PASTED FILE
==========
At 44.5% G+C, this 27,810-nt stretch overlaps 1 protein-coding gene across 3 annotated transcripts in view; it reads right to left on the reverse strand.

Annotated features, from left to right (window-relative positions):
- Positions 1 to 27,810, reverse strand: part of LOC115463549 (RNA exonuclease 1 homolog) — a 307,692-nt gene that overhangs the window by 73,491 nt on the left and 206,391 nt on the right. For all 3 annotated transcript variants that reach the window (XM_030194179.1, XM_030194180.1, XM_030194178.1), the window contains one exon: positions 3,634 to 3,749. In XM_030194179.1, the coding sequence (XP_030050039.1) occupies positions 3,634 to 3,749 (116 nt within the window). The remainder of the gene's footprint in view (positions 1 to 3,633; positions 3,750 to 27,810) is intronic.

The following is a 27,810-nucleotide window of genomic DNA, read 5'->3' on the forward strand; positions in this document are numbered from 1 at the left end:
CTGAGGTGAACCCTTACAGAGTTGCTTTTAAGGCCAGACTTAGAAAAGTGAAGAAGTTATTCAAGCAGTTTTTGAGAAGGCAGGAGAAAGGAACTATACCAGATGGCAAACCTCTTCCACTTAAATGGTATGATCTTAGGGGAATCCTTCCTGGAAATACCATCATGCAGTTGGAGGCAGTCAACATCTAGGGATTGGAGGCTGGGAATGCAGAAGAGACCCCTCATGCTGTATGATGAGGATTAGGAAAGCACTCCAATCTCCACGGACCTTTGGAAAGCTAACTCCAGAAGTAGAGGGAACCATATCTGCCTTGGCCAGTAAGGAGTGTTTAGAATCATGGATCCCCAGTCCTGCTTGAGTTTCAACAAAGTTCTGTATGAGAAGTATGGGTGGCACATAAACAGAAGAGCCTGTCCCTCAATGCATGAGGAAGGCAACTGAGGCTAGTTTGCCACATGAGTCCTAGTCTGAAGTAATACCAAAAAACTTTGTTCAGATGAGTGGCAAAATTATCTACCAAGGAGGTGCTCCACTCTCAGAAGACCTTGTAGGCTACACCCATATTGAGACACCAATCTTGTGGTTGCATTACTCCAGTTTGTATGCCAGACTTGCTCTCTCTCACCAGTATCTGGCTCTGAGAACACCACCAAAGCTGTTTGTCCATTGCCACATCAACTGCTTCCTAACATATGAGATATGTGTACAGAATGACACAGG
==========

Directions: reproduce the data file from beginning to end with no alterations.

At 44.5% G+C, this 27,810-nt stretch overlaps 1 protein-coding gene across 3 annotated transcripts in view; it reads right to left on the reverse strand.

Annotated features, from left to right (window-relative positions):
- Positions 1 to 27,810, reverse strand: part of LOC115463549 (RNA exonuclease 1 homolog) — a 307,692-nt gene that overhangs the window by 73,491 nt on the left and 206,391 nt on the right. For all 3 annotated transcript variants that reach the window (XM_030194179.1, XM_030194180.1, XM_030194178.1), the window contains one exon: positions 3,634 to 3,749. In XM_030194179.1, the coding sequence (XP_030050039.1) occupies positions 3,634 to 3,749 (116 nt within the window). The remainder of the gene's footprint in view (positions 1 to 3,633; positions 3,750 to 27,810) is intronic.

The following is a 27,810-nucleotide window of genomic DNA, read 5'->3' on the forward strand; positions in this document are numbered from 1 at the left end:
CTGAGGTGAACCCTTACAGAGTTGCTTTTAAGGCCAGACTTAGAAAAGTGAAGAAGTTATTCAAGCAGTTTTTGAGAAGGCAGGAGAAAGGAACTATACCAGATGGCAAACCTCTTCCACTTAAATGGTATGATCTTAGGGGAATCCTTCCTGGAAATACCATCATGCAGTTGGAGGCAGTCAACATCTAGGGATTGGAGGCTGGGAATGCAGAAGAGACCCCTCATGCTGTATGATGAGGATTAGGAAAGCACTCCAATCTCCACGGACCTTTGGAAAGCTAACTCCAGAAGTAGAGGGAACCATATCTGCCTTGGCCAGTAAGGAGTGTTTAGAATCATGGATCCCCAGTCCTGCTTGAGTTTCAACAAAGTTCTGTATGAGAAGTATGGGTGGCACATAAACAGAAGAGCCTGTCCCTCAATGCATGAGGAAGGCAACTGAGGCTAGTTTGCCACATGAGTCCTAGTCTGAAGTAATACCAAAAAACTTTGTTCAGATGAGTGGCAAAATTATCTACCAAGGAGGTGCTCCACTCTCAGAAGACCTTGTAGGCTACACCCATATTGAGACACCAATCTTGTGGTTGCATTACTCCAGTTTGTATGCCAGACTTGCTCTCTCTCACCAGTATCTGGCTCTGAGAACACCACCAAAGCTGTTTGTCCATTGCCACATCAACTGCTTCCTAACATATGAGATATGTGTACAGAATGACACAGG